The Council continues to work closely with EPA on cotton crop protection registration issues, including the reassessment of the organophosphates Bidrin, Guthion, Malathion and Orthene.
Cotton Council International
With our industry’s reliance on exports of raw cotton and cotton products, the Council has placed a high priority on overseas market development. In 2002, the Council’s overseas promotion arm, Cotton Council International:
- Placed a major focus on Western Hemisphere markets by hosting the Sourcing CBI Summit;
- Unveiled the Cotton Gold Alliance, a groundbreaking consumer advertising and trade servicing campaign designed to build cotton versus man made fiber demand;
- and Hosted almost 400 of the world’s leading cotton buyers, U.S. cotton exporters and other industry leaders from 31 countries, at the 2002 Sourcing USA Summit in Arizona.
Observations on Varieties
I would like to share some of the observations I made about the significant advances in cottonseed genetics before many of our industry’s domestic and export customers during the CCI Sourcing USA Summit in Arizona.
I pointed out that U.S. seed companies are making significant investments in research and development to produce new higher yielding and higher quality varieties. I was pleased to report that there are a number of experimental conventional varieties, ranging from early to full season cottons, that have excellent potential for yield increases and quality improvements.
During my CCI presentation, I also had the opportunity to discuss biotechnology and cotton and respond to concerns about fiber quality. Citing quality comparisons conducted by Council staff and six years of tests at 16 universities, I reported that the cotton industry’s comprehensive study showed transgenic technology in and of itself has had no negative effect on fiber quality.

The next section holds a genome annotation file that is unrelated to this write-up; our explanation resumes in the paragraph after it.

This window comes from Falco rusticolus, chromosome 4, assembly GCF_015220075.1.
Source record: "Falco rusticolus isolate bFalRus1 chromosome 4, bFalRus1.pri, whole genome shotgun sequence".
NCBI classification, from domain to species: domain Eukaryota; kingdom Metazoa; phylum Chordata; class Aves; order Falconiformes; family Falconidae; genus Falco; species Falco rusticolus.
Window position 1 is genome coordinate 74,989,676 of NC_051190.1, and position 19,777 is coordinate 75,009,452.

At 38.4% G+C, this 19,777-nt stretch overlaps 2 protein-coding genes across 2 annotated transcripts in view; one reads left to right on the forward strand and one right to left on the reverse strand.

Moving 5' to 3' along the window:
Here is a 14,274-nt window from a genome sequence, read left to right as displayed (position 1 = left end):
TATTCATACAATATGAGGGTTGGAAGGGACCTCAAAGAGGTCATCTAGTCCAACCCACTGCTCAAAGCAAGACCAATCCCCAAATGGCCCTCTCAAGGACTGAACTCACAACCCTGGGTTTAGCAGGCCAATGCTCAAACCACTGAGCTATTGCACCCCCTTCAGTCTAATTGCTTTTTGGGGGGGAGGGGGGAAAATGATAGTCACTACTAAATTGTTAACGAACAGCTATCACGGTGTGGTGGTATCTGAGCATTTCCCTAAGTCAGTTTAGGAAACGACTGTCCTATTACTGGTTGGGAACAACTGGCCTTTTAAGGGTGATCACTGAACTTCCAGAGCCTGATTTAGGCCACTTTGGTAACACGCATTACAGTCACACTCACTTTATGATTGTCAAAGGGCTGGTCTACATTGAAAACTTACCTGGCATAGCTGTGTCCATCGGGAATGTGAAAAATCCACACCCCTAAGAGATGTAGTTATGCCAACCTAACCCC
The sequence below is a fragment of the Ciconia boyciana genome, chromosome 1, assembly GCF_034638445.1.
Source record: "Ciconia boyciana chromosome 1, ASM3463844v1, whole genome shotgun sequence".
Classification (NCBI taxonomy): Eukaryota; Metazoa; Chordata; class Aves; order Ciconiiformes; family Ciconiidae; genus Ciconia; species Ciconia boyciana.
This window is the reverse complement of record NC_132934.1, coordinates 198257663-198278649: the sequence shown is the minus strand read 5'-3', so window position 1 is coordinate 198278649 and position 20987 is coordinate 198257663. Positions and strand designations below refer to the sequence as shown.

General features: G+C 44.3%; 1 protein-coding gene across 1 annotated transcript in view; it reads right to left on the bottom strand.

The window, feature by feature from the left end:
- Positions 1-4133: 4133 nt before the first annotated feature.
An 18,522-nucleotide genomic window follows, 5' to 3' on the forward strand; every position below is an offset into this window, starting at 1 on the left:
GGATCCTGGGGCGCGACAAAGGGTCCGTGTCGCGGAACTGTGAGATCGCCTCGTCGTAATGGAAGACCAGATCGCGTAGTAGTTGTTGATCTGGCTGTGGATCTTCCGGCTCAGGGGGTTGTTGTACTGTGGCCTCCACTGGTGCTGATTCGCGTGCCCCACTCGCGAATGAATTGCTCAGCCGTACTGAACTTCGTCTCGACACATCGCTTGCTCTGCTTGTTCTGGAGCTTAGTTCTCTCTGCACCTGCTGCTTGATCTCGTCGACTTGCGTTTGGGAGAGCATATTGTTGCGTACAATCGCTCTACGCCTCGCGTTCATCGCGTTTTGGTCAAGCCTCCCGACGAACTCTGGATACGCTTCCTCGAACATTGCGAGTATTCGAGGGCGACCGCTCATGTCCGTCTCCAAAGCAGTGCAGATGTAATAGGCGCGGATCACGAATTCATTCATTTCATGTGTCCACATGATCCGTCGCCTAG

Our customers were pleased to learn that beginning next year, we can expect to see increases in staple length and strength and reduced micronaire, and can expect even greater improvements in following years.
In summary, I believe our industry has excellent prospects for achieving profitable cotton production and processing. The proceedings of this Conference will, no doubt, bear witness to the outstanding research programs underway and the availability of innovative technology.
Still, though, there are many challenges before us. The role that research, education and technology play will be of increasing importance. Once again, the Conference theme speaks volumes—and the principal challenge for our industry is to focus our programs on the most important priorities in order to achieve maximum results from our limited resources.
I assure you that the Council will continue its longstanding commitment of its resources for technology development and transfer and bringing resolution to the technology-based priorities. In concluding, I encourage your full participation in this morning’s and tomorrow's general sessions as well as the special sessions, workshops and seminars being conducted both afternoons. These are excellent examples of the efforts underway in a wide array of scientific disciplines to lower costs and apply technology to a host of problems and opportunities.